Right On: Democrats rediscover states’ rights

Photo by clhoman/iStock/Getty Images Plus; St. George News

OPINION — The party of big government is returning to its roots and discovering that states’ rights are not such bad things after all.

Following the Civil War, Democrats were the party of states’ rights – and segregation. Finally jettisoning its segregationist Southern wing in the 1960s, the party spearheaded the civil rights movement. It abandoned states’ rights as well, championing instead one-size-fits-all federal fixes for all society’s ills.

Democrats controlled Congress for all but 10 years from 1933 through 1995 and became the party of big government. Republicans, supposedly the party of limited government, did little when in power to change the balance. Even Ronald Reagan talked a much better limited-government game than he played.

Despite today’s bitter partisanship, a surprising number of Democrats are beginning to see the virtues of our federal system in accommodating differences and encouraging experimentation.

Supreme Court Justice Louis Brandeis wrote, “It is one of the happy incidents of the federal system that a single courageous state may, if its citizens choose, serve as a laboratory; and try novel social and economic experiments without risk to the rest of the country.”

Five areas come to mind in which states are not marching to the national drummer: policing, education, immigration, environment and medical marijuana.

Policing has always been primarily a state rather than federal responsibility. Federal encroachment began with enforcing 1960s civil rights laws in the South and has increased steadily since.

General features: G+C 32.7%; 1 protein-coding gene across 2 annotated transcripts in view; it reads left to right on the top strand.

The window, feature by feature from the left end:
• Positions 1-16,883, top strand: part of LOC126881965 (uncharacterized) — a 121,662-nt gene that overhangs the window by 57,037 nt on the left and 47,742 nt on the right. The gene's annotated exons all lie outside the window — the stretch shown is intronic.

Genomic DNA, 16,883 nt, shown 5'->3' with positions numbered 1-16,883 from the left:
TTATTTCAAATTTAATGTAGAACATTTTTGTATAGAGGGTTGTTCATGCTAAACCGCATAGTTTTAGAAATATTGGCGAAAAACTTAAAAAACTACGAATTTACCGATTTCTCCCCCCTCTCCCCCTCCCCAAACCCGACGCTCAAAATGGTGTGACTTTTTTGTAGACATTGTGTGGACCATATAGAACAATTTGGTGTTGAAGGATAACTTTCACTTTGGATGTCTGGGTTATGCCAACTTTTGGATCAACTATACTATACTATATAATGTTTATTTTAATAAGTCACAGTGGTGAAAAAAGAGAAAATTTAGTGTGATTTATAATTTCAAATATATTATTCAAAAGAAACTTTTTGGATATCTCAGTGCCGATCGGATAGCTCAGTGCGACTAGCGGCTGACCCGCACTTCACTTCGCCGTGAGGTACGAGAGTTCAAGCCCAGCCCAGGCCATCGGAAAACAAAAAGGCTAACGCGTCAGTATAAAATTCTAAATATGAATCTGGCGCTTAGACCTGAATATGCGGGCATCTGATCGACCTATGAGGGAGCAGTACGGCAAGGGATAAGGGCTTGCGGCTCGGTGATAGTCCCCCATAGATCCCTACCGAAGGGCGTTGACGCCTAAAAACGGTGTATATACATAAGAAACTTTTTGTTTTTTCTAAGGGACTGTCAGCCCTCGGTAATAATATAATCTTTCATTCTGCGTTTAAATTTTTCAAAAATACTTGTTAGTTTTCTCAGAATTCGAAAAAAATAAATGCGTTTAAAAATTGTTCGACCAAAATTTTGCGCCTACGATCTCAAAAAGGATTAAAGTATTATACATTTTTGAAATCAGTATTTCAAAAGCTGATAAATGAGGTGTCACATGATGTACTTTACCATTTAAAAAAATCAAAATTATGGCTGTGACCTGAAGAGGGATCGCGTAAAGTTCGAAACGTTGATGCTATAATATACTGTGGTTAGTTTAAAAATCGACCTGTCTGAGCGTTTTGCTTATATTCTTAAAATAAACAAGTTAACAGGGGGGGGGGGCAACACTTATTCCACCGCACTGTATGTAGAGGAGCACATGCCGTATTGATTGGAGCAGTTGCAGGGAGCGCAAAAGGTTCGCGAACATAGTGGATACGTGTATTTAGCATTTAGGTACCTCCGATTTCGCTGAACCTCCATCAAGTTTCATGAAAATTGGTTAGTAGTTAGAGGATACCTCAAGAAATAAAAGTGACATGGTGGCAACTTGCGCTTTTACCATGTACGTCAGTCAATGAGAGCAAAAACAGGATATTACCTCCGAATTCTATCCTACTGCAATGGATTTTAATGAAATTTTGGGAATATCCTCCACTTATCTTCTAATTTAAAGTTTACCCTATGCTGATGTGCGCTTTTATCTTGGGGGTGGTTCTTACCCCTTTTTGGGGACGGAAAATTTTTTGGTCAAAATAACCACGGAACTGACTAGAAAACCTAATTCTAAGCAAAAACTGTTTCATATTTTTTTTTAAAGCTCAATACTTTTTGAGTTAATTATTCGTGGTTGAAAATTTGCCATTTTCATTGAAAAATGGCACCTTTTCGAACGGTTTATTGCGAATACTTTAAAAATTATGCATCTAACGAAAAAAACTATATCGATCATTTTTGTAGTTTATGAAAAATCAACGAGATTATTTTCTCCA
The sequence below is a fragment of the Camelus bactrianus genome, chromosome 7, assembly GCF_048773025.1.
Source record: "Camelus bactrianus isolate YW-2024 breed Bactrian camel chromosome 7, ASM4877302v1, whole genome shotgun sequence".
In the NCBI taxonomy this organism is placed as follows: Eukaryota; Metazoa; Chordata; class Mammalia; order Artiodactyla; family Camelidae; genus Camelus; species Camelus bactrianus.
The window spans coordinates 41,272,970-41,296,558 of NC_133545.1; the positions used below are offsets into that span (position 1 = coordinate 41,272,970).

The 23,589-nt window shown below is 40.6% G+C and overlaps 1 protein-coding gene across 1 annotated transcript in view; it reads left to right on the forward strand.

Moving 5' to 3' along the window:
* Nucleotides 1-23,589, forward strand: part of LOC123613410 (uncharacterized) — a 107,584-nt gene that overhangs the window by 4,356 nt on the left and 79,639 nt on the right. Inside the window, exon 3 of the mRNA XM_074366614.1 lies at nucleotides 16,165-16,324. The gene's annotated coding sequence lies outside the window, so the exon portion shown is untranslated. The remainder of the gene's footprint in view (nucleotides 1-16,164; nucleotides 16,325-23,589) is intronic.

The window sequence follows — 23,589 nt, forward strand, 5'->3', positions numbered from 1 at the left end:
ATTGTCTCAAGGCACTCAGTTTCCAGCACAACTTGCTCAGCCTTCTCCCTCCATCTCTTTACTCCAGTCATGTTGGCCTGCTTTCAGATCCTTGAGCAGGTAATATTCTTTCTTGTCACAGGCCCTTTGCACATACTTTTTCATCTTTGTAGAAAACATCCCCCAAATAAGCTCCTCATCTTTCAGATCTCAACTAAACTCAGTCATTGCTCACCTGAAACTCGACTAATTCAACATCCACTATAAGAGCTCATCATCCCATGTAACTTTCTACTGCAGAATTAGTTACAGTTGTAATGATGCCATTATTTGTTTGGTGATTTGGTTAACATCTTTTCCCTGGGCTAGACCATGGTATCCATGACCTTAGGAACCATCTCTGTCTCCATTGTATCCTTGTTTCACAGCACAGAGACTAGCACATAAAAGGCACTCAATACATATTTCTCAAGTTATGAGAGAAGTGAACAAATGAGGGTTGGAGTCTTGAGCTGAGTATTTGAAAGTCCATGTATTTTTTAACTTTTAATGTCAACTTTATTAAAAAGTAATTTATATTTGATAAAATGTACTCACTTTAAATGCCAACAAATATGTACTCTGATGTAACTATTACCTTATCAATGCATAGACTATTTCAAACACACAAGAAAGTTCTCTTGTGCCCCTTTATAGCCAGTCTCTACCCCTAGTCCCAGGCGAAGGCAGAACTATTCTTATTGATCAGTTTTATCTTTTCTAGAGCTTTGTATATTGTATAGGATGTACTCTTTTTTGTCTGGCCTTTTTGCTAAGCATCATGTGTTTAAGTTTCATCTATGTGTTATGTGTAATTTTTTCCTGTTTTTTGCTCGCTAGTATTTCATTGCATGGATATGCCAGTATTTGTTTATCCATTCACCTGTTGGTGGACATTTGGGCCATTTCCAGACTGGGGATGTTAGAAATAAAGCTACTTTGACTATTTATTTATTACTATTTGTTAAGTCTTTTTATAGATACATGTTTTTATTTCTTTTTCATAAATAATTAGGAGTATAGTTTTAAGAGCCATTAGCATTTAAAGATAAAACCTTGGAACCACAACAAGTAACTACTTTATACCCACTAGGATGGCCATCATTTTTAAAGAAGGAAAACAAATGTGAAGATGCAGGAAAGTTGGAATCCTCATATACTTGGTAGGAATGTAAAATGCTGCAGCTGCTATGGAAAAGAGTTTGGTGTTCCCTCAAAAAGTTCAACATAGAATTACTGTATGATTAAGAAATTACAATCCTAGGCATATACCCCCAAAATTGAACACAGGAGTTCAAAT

Recently Attorney General Jeff Sessions announced that federal prosecutors would begin seeking the toughest possible sentences for even low-level drug crimes. While this policy applies only to federal crimes, it creates a glaring disparity with state and local experiments, often supported by both the right and left, in dealing with these crimes.

Sessions also announced that the federal government will back away from monitoring troubled local police forces. He pointed out that intervention has “undermined respect for the police” and resulted in increases in violence and murders.

Innovations like body cameras and video recording of citizen encounters are coming from local jurisdictions. States and cities are experimenting with the right balance between privacy and safety. One size may not fit all.

Education is another traditional state responsibility. Ham-handed federal mandates have been decried by local school districts for years. Even California’s liberal Democratic Gov. Jerry Brown sees national testing standards as “just a form of national control.”

The Trump administration plans to modify or rescind Obama-era Department of Education rules and regulations that are deemed federal overreach. A prime candidate is Obama’s transgender bathroom policy. While I hope that federal policy is rescinded, I can live with local discretion across the country. One size may not fit all.

My column last week dealt with illegal immigration, constitutionally a federal responsibility. I berated Democrats for flouting the rule of law by harboring millions of illegal immigrants. Nonetheless, some 300 state and local jurisdictions are running an unlawful experiment on the effect that millions of immigrants have on their social fabric. Their results may influence a badly-needed federal immigration law overhaul.